Making this case requires Dworkin to bring together discussions of ethics, morals, interpretation, free will, politics, and law in a complex tapestry of argument that, as we will see, contests some of the most widely accepted contemporary views in philosophy. Moreover Dworkin writes as an applied philosopher; the topics he discusses are matters of practical importance. They affect whether and how people can give meaning to their lives. They make a difference in legislatures and courts of law whose decisions touch hundreds of millions of lives. That is what gives the overall argument its urgency, for Dworkin’s principal aim in establishing the unity of value is the familiar and central one for him: to show how law and government can be based on political morality.
He cites two fundamental conditions of legitimacy: a legitimate government must display equal concern for each individual under its sway, while at the same time recognizing the right and responsibility of all individuals to choose how to make good lives for themselves. Equal concern does not mean treating everyone the same. It rather means treating the impact of a political decision on each citizen as of equal importance. If government gives scholarships to bright students, for example, this must be not because it cares more for them but because it judges that if everyone’s well-being is counted as equally important, the community as a whole will be improved if brighter students receive more advanced education.
These two principles, taken together, rule out theories of economic justice that promote the virtues of unbridled markets. They also rule out theories, at the other extreme, that urge equalization of resources independently of individual efforts and talents. Dworkin seeks, in the book’s closing sections, a single theory of just distribution that respects both principles. But the journey to that goal involves confronting many currently entrenched views claiming that there is disunity of value; most of the book engages in a mighty battle against such views.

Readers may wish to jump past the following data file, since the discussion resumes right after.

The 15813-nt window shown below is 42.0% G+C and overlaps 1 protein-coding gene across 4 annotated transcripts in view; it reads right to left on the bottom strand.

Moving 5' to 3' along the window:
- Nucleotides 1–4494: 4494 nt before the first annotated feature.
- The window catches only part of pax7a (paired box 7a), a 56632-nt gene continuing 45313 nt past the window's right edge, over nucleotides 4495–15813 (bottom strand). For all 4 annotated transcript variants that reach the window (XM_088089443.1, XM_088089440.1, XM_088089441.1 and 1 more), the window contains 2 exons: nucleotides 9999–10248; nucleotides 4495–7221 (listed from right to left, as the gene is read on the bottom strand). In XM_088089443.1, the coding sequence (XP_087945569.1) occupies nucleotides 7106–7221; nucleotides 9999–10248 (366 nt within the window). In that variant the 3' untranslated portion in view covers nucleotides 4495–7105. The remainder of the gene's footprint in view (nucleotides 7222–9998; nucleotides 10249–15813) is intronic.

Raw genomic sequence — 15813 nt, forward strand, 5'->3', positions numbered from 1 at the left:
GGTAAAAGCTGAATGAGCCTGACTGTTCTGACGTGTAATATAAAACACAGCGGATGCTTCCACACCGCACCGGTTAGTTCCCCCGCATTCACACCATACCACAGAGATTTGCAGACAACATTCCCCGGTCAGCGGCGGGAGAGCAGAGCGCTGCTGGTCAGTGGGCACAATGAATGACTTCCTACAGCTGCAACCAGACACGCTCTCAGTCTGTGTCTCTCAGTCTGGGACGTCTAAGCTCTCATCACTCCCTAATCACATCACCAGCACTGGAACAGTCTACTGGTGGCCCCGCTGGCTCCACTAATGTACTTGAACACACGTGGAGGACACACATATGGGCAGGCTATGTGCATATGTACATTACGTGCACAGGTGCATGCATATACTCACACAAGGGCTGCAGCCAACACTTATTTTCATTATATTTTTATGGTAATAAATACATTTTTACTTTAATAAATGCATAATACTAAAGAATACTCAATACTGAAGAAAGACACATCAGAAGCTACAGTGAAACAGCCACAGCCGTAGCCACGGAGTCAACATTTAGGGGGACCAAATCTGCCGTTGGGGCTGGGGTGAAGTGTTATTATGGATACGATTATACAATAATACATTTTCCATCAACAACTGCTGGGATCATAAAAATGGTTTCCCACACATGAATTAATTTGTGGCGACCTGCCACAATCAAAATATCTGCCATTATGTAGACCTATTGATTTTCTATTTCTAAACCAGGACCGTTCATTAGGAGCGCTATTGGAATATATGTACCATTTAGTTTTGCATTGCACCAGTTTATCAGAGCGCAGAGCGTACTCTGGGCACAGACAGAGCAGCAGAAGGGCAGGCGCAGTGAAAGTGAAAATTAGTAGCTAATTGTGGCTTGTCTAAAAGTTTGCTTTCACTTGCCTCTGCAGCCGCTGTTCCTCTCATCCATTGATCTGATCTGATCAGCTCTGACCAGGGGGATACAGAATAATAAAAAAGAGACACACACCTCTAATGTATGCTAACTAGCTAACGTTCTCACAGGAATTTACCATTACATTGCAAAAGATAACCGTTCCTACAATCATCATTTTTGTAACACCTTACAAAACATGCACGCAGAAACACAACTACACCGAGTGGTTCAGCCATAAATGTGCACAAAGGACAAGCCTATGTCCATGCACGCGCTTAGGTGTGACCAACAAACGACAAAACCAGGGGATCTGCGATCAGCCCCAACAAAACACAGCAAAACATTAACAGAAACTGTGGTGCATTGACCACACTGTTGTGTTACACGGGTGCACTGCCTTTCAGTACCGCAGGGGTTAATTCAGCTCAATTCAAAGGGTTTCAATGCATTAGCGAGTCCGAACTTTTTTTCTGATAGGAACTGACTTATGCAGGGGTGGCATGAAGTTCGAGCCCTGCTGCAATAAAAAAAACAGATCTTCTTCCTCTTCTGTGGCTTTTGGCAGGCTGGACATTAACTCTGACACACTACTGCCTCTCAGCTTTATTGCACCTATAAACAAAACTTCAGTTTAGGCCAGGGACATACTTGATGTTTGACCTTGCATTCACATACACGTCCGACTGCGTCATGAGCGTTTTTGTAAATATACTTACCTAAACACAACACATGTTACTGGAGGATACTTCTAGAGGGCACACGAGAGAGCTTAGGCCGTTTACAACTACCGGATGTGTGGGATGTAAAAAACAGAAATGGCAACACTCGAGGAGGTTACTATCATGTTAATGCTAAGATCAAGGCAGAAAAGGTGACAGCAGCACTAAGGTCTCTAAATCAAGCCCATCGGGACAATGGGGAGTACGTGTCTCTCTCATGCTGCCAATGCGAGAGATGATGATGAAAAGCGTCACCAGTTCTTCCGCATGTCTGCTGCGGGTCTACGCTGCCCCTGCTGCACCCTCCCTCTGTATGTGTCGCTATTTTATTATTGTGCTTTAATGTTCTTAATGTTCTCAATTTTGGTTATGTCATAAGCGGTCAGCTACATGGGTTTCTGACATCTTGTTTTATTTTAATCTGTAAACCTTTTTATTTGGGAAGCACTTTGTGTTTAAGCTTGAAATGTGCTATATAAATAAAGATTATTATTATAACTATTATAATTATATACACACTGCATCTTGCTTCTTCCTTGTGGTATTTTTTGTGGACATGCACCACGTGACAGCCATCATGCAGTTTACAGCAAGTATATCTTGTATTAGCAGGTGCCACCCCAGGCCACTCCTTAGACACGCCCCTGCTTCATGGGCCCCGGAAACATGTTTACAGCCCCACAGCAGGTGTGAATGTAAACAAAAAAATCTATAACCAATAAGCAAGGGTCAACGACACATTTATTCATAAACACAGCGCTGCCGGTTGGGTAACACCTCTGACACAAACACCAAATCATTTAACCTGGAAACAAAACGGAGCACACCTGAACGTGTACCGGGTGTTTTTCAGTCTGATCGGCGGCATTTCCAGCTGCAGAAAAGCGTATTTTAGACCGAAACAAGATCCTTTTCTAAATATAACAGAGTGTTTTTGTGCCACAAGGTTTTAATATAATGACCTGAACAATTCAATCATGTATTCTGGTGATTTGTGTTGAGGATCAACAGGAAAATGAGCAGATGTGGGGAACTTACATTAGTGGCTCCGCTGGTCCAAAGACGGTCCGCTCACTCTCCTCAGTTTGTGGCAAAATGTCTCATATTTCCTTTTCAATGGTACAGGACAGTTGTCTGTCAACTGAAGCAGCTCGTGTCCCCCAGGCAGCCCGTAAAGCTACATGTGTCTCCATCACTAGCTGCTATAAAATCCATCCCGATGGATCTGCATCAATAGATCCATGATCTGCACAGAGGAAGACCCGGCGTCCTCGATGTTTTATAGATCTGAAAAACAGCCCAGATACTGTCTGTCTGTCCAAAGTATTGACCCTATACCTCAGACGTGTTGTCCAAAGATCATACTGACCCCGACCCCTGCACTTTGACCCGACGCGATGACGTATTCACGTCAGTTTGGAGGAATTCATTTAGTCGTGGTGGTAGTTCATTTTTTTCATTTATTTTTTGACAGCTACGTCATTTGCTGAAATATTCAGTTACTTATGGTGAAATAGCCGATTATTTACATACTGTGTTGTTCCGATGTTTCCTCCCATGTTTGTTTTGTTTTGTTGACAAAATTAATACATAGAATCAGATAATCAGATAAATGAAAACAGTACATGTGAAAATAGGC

He uses two strategies. First, he constructs unorthodox but appealing interpretations of the major political values that in fact do not conflict with one another. Second, he argues at a more philosophical level that, given a correct understanding of the kind of truth a value judgment may have, we can defend any such interpretation only by showing how it draws support from other, different, values—only, that is, by eliminating conflicts among our values. I shall return to that second strategy after trying to illustrate the first one.
Dworkin develops nonconflicting interpretations of liberty and economic justice by distinguishing freedom from liberty. Government restricts what he calls freedom whenever it prevents someone from acting as he wishes—from stealing others’ property, for instance. Since justice obviously requires such constraints, it does require some compromise with freedom. Government restricts what Dworkin calls liberty, on the other hand, only when it prevents people from doing what they have a right to do: to speak out on political issues, for example. He does not think that there is a general right to freedom, but instead only a set of “liberty rights” that all flow from the basic political rights we all should have: of equal concern for all, understood as I described, and of the right to define a good life for oneself.